Home / Boxing Debates / The Big Debate: Matt Skelton vs. Danny Williams.

The Big Debate: Matt Skelton vs. Danny Williams.

If man must know his limitations, he should have had a whisper in Danny Williams’ ear before Vitali Klitschko turned up. It was easy to become caught up in the hype that followed Williams’ fourth round stoppage of Mike Tyson, but in hindsight, if Kevin McBride can do it…..all right, I’ll stop there before we all get depressed. If Karma was at work in Williams’ favor against Tyson, it came back to slap him in the chops against Klitschko on a night where whatever could go wrong, did. But in this heavyweight era of the almost scary terrible, Williams received praise from the boxing community for getting up from each of his four knockdowns and taking his beating like a man. When such a thing constitutes a redeeming feature, we are seriously in trouble. Williams has the age advantage over Matt Skelton, but for a fighter whose career highlights have seen him either over-matched or under-perform, it is not easy to have faith in a Williams victory. Especially when that victory must come against Matt Skelton, on shaky ground at thirty-seven, but responsible for some movement of his own, such as the movement of his opponent’s from consciousness to the dark side.

SaddoBoxing takes an in-depth look at this crossroads fight between two outstanding British heavyweights topping the bill in England this Saturday. Check in for James MacDonald’s counter-argument in favor of Danny Williams.

If boxing were a beauty contest, Skelton, in physical form and style would not make it through the preliminaries. Fortunately enough for the Bedford bruiser, this game is about sparking your opponent out as soon as possible, and Skelton is currently Britain’s best heavyweight practitioner of that discipline. There is a lot we do not know about Skelton, and not a lot of time left for it to reveal itself as he comes to us at an age when the supposed experts are clamoring for fighters to retire. This weekend should provide a good few clues about how far Skelton might advance in the world championship territories. What we do know is that he is raw, powerful and only one fighter has managed to last the distance with him. Skelton has only Williams to defeat to have locked up the British heavyweight scene, and it may not prove too difficult a task.

Many believe that Williams suffered a career ending beating from Vitali Klitschko, not one that surfaced through a definitive injury to prevent him from competing, but a disheartening slaughter that might dissuade anyone from fighting on. Williams rose beyond the calls for his retirement, but how much can he have left after that overwhelming pounding? At his best, Williams was a frustrating fighter to watch that only ever showed brief flashes of his ability. He has a solid jab he does not use and since his early career defeat to Julius Francis, has frequently come into fights overweight for his comparatively small frame by modern heavyweight standards. The mental game is one that Williams has constantly lost before his fights and how motivated he can be at this stage of his career makes all the difference to whether he can revive himself. Usually, when Williams is hurt by punches, it is only a matter of time until he caves. Skelton does not possess the skill to outbox Williams, but it will not come to that. Skelton will wade into Williams with a torrent of punches and this one will end before the midway point.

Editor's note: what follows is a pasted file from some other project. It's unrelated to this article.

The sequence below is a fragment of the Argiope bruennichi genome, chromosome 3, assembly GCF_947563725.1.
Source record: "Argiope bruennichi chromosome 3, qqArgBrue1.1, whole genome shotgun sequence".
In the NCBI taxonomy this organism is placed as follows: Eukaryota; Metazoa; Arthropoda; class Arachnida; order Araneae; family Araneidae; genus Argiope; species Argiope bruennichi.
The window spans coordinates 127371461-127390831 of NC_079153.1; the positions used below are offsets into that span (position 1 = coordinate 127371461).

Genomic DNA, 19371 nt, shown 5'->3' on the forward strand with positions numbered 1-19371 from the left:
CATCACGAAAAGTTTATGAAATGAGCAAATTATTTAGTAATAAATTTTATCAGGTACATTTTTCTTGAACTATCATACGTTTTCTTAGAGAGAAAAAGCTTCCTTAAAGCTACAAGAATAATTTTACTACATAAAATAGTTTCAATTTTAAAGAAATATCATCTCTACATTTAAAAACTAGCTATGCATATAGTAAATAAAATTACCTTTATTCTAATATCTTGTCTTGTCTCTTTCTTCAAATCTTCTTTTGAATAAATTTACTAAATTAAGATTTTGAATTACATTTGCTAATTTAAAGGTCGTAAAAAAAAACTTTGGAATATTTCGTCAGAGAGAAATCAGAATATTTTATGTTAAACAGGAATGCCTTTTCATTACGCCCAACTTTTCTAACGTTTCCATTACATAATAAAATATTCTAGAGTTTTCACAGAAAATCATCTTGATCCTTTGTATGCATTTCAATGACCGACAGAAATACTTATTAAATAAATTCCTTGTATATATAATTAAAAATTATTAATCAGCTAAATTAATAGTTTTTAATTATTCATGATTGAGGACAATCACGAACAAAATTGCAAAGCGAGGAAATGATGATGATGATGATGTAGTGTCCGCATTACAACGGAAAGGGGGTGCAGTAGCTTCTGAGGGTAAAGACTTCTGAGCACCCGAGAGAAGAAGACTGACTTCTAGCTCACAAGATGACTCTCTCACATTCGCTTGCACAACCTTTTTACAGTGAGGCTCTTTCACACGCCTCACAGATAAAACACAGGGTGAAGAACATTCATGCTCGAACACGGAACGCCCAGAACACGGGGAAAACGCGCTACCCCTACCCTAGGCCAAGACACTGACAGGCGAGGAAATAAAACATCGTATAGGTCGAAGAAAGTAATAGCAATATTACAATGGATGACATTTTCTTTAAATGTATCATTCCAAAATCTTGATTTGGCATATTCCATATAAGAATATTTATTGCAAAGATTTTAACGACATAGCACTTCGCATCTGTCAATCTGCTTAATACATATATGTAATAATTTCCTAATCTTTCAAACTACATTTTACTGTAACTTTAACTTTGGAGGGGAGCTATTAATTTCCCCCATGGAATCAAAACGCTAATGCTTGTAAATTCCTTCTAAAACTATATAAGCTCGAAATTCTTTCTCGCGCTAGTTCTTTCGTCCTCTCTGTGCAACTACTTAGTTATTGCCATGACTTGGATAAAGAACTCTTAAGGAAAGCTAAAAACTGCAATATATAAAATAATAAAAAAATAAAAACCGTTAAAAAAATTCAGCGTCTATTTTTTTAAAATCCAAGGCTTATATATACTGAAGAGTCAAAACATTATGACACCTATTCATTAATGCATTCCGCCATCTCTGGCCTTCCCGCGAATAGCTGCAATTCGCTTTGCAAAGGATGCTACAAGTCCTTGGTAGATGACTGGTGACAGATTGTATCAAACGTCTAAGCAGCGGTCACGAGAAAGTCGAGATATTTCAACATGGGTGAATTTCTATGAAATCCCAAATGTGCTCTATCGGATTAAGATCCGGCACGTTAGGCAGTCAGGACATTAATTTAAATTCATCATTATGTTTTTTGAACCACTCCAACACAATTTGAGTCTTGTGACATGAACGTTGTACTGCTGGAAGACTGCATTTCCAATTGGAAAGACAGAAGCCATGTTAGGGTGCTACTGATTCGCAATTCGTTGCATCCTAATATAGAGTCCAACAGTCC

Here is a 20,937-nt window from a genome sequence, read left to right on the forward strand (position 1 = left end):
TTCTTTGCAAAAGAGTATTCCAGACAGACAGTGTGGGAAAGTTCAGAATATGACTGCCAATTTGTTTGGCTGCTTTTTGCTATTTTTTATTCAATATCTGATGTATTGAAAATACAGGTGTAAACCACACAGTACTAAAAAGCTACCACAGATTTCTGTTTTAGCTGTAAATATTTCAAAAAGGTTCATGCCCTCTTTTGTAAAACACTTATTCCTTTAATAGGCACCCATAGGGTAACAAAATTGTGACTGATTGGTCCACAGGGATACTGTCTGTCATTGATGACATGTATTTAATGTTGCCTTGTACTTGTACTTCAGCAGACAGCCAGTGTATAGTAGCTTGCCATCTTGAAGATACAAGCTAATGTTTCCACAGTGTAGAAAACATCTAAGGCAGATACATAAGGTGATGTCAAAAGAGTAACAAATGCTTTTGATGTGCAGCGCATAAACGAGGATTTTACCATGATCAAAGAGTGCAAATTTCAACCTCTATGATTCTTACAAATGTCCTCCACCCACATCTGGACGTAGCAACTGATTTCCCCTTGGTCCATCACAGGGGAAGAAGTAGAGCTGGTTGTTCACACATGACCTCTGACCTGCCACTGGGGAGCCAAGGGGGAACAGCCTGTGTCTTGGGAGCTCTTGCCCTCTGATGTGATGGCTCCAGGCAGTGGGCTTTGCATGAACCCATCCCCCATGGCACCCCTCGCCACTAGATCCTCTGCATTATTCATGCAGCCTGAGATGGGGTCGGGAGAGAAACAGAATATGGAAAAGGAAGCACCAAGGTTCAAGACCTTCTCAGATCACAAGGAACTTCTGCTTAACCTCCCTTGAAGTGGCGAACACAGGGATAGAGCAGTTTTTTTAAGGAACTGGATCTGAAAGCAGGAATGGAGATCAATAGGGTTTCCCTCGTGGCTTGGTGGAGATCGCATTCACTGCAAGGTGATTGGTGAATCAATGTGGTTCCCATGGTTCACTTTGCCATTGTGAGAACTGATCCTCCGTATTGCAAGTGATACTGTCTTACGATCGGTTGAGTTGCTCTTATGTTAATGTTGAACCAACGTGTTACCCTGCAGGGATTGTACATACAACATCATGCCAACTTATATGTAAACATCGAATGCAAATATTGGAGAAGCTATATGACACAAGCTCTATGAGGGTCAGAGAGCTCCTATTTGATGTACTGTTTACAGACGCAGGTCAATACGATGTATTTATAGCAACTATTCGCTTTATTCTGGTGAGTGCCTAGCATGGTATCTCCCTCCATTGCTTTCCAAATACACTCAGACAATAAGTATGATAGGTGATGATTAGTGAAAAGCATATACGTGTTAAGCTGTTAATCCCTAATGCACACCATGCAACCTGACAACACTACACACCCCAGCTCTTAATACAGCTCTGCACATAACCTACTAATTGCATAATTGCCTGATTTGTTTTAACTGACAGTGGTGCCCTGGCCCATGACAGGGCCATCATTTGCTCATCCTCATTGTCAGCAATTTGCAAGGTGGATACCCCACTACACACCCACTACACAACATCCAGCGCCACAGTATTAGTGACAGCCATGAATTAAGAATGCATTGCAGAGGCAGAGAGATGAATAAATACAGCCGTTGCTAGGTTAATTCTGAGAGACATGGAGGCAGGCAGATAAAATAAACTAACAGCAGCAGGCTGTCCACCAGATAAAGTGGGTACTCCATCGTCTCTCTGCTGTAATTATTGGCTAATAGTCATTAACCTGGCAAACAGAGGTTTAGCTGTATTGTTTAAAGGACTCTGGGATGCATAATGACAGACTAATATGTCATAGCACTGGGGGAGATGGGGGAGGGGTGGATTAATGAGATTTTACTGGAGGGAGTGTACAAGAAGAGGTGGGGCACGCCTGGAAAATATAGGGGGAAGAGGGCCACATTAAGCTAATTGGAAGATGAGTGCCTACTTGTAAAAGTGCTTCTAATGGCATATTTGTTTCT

Take it away James………..

For my money, the outcome of the fight is almost entirely dependent on which Danny Williams shows up. If the lazy, out-of-shape, lackadaisical Williams rears his head, it may very well be an easy night’s work for Skelton; however, if the industrious, enterprising and, most importantly, well-conditioned Williams decides to make a rare appearance, it’s hard to imagine the brutish Skelton demonstrating the necessary class to overcome the undoubtedly technically superior Williams. Given the importanceof this fight to his career, I believe that Williams will have worked himself to the bone in preparation for Skelton—however presumptuous that may be, bearing in mind the Klitschko fight.

That, of course, also raises the question of hunger. Williams has oftentimes been criticized for lacking the heart to push himself to victory in his most testing fights. A myth thoroughly dispelled in his courageous performance against Klitschko, despite being hopelessly mismatched. As stated, I believe that Williams will turn up hungry for the fight. There is still a question mark over him, however. That same question mark does not hang over Skelton’s head. There’s no doubt that he has the hunger. Being a relative novice despite his years, Skelton has thus far blazed through the competition. He is crude in the extreme, but also extremely effective. Will his style hold up to the marked step up in class? In my opinion, no. The step up in class refers to Williams at his best and I don’t think Skelton has the necessary tools to deal with the gulf in class.

That’s just my opinion, though. We’ll find out soon enough. I pray that the real Williams turns up, purely for the bragging rights, if nothing else.

Jim Cawkwell can be reached at jimcawkwell@yahoo.co.uk

James MacDonald can be reached at ac009b5460@blueyonder.co.uk

About Jim Cawkwell

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